Croatian FM calls CoE Commissioner's statement on Bleiburg mass 'unacceptable'

NEWS 16.05.2020 15:39
Source: Marko Prpic/PIXSELL

Croatia thinks that the statement by the Council of Europe Commissioner for Human Rights about the memorial service for the Bleiburg victims in Sarajevo possibly turning into a glorification of the Ustasha regime is unacceptable, Foreign Minister Gordan Grlic-Radman said on Saturday, announcing a protest note.

The mass was served in the Sarajevo Cathedral on Saturday for people killed at Bleiburg in the aftermath of World War II as the central commemoration could not be held this year in that Austrian town due to the coronavirus pandemic.

Commissioner Dunja Mijatovic said on Friday that the mass in Sarajevo could turn into a glorification of the Ustasha regime responsible for the deaths of hundreds of thousands of people.

“We have expected just the opposite because she is the Commissioner for Human Rights. This is about remembering persecution, murders, crimes, about serving a mass in Sarajevo to commemorate all victims of the communist regime, killed in the aftermath of World War II, when mass executions and crimes were committed without proof of guilt,” Grlic-Radman told the press at Zagreb's Mirogoj Cemetery, where the 75th anniversary of the Bleiburg tragedy and the subsequent death marches was commemorated.

“Therefore, this statement is not appropriate to a person who represents that function, because the Council of Europe is a respectable organisation whose most important task is to protect and fight for human rights, rule of law and democracy,” the minister said.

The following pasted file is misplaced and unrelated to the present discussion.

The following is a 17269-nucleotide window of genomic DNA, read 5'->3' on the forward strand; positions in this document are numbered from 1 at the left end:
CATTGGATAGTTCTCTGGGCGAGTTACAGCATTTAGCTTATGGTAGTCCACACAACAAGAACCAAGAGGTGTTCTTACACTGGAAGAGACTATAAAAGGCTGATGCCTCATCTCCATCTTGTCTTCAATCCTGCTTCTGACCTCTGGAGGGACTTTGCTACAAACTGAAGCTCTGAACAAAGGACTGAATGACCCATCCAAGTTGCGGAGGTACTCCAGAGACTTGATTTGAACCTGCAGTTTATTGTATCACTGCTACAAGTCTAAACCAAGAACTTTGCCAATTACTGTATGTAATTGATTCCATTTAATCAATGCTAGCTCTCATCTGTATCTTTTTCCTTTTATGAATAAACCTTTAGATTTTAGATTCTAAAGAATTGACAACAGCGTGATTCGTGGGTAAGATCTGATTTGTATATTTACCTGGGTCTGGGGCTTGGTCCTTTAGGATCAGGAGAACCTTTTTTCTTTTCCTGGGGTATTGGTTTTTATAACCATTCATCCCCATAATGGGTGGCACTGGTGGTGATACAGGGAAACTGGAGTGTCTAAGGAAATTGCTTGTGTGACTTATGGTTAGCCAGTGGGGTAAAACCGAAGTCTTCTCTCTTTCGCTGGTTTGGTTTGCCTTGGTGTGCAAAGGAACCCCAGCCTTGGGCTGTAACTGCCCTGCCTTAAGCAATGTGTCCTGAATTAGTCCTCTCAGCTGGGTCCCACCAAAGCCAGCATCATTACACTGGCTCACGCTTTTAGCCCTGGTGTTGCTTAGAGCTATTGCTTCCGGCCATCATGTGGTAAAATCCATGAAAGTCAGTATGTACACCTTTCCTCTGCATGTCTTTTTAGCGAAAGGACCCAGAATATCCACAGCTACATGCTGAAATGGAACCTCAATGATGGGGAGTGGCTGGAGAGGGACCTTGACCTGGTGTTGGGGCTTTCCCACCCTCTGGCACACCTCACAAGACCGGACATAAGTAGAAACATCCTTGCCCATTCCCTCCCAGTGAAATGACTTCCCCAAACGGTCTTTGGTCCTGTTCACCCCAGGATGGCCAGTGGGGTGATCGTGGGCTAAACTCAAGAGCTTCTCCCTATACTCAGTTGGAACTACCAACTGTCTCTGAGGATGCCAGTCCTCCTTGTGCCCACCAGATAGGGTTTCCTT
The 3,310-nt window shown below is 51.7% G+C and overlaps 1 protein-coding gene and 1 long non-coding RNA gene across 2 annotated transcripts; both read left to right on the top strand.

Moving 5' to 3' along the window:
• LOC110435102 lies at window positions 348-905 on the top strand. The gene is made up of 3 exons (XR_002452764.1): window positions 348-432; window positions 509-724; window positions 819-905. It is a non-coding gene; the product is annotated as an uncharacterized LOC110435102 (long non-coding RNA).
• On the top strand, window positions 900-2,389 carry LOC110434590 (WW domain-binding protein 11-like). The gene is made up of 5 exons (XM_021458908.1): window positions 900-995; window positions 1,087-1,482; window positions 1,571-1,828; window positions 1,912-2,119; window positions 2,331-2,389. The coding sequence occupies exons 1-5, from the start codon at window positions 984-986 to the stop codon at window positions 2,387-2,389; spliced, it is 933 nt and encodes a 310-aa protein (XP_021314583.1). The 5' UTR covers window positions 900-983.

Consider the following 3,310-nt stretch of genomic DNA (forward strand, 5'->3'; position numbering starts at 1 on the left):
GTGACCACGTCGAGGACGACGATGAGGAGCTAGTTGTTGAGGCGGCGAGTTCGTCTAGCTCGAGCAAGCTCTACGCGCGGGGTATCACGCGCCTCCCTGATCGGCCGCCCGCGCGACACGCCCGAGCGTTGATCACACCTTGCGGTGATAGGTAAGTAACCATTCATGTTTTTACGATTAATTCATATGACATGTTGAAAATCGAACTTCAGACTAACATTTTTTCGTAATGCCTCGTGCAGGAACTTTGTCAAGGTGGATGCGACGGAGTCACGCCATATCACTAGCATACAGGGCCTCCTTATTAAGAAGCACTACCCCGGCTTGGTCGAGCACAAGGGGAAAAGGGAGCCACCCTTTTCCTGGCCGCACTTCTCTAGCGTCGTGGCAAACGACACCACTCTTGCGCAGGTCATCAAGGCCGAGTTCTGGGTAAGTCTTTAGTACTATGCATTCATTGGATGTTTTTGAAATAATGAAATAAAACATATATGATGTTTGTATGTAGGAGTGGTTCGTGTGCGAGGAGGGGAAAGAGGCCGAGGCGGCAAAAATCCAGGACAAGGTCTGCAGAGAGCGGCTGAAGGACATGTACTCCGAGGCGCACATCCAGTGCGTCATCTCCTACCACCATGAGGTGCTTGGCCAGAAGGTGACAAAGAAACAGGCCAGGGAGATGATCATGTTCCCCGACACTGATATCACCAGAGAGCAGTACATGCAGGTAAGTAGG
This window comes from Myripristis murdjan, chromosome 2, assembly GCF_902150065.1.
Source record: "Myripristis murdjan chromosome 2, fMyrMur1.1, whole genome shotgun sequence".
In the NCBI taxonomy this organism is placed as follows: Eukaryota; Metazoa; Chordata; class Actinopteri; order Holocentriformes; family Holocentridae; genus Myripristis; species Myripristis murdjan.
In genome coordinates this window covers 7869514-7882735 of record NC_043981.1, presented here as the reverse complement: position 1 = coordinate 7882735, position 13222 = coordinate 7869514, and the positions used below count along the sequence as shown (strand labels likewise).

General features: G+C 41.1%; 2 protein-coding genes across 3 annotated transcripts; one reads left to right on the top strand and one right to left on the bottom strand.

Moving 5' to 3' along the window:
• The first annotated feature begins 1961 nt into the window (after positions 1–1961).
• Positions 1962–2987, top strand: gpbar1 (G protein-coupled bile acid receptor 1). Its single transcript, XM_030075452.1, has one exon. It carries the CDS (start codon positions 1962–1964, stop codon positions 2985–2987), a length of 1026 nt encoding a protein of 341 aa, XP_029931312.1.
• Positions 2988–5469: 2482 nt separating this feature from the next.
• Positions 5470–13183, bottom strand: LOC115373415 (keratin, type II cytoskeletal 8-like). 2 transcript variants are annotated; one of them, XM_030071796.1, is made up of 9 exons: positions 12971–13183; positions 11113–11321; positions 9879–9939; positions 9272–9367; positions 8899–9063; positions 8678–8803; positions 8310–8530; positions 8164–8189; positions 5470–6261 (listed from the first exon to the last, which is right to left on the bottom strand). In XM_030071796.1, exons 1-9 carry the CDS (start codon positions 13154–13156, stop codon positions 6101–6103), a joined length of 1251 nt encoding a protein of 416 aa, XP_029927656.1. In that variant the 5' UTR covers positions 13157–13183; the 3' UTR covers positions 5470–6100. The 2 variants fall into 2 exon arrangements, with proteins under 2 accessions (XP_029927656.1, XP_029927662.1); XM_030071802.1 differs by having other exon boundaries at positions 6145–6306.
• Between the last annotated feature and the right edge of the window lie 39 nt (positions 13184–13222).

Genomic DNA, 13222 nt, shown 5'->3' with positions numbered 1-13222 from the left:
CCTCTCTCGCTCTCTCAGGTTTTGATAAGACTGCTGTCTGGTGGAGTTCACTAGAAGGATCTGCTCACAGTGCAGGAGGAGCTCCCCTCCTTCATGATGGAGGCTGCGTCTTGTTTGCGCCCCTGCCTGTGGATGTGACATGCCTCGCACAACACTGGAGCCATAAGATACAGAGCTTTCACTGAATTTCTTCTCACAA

He announced that Croatia would deliver a protest note to Commissioner Mijatovic.

“Our response will be a protest note… to be delivered by our Ambassador at the Permanent Representation of Croatia to the EU, who has already requested permission to hand in to Dunja Mijatovic our protest note in which we express our disagreement and dissatisfaction,” Grlic-Radman said.

In the note, Croatia refers to the 1948 UN Universal Declaration of Human Rights and the Council of Europe declaration which condemns all totalitarian and communist regimes, the minister explained.

Mijatovic stated that the mass, planned to be celebrated in Sarajevo with the intention to commemorate soldiers and civilians who died at Bleiburg, risks to become a celebration of all those who supported the Ustasha regime which collaborated with the Nazis and was an accomplice to the death of hundreds of thousands of people.

The announced mass has caused heated debates in Bosnia and Herzegovina, with the Roman Catholic Church insisting that the mass is a prayer for the souls of the deceased while numerous state officials, including all three members of the state presidency, political parties and non-governmental organisations have said that holding a mass as part of the Bleiburg commemoration is an attempt to rehabilitate the WWII Ustasha regime that was responsible for the murder of more than 10,000 Sarajevans during the fascist occupation of the city.

Grlic-Radman said that the mass in Sarajevo had been served in previous years as well, and that the only difference was that this year it had become the central event as the main commemoration in Bleiburg could not be held.

The mass is to be served by Sarajevo Archbishop Vinko Puljic, who is the light and a symbol of coexistence, cooperation, and tolerance, said Grlic-Radman.

“Serving a mass is a spiritual act and it should not create such unnecessary tensions. It is a mass for all victims,” said the minister, adding that he believed the event would go smoothly.